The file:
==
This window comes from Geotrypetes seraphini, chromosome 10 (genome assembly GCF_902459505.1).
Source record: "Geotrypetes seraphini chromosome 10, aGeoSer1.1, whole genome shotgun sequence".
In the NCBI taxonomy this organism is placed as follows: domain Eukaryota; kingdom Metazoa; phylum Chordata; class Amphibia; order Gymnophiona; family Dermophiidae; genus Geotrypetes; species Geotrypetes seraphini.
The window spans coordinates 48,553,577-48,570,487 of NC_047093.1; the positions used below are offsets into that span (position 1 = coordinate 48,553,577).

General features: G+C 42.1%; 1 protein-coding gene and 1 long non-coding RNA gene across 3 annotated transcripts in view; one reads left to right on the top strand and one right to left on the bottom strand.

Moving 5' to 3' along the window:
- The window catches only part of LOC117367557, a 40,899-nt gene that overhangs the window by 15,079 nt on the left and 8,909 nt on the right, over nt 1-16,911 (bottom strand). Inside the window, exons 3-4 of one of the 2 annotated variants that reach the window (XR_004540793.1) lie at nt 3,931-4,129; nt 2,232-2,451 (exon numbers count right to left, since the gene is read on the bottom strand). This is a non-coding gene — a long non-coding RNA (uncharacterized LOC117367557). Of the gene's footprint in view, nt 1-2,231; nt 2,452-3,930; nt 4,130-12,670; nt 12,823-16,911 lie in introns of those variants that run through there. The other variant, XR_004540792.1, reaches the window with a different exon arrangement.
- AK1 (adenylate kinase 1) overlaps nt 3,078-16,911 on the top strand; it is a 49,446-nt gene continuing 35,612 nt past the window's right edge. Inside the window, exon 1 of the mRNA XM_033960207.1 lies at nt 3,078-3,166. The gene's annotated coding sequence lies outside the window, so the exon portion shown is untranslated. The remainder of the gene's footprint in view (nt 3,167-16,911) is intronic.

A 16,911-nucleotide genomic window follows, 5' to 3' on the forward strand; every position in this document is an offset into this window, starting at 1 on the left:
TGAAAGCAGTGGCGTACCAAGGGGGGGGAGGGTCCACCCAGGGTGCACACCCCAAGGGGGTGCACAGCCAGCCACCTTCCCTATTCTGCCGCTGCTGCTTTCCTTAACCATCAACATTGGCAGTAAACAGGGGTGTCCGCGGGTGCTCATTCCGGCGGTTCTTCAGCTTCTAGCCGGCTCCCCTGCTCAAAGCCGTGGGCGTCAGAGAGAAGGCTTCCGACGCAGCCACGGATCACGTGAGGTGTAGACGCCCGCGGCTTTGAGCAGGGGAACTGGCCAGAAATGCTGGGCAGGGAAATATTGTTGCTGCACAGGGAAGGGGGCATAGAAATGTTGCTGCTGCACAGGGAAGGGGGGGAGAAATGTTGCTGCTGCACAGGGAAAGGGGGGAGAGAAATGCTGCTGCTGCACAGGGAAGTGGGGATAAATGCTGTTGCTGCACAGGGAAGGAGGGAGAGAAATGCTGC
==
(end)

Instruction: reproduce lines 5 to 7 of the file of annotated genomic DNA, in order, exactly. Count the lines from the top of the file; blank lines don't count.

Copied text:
General features: G+C 42.1%; 1 protein-coding gene and 1 long non-coding RNA gene across 3 annotated transcripts in view; one reads left to right on the top strand and one right to left on the bottom strand.

Moving 5' to 3' along the window:
- The window catches only part of LOC117367557, a 40,899-nt gene that overhangs the window by 15,079 nt on the left and 8,909 nt on the right, over nt 1-16,911 (bottom strand). Inside the window, exons 3-4 of one of the 2 annotated variants that reach the window (XR_004540793.1) lie at nt 3,931-4,129; nt 2,232-2,451 (exon numbers count right to left, since the gene is read on the bottom strand). This is a non-coding gene — a long non-coding RNA (uncharacterized LOC117367557). Of the gene's footprint in view, nt 1-2,231; nt 2,452-3,930; nt 4,130-12,670; nt 12,823-16,911 lie in introns of those variants that run through there. The other variant, XR_004540792.1, reaches the window with a different exon arrangement.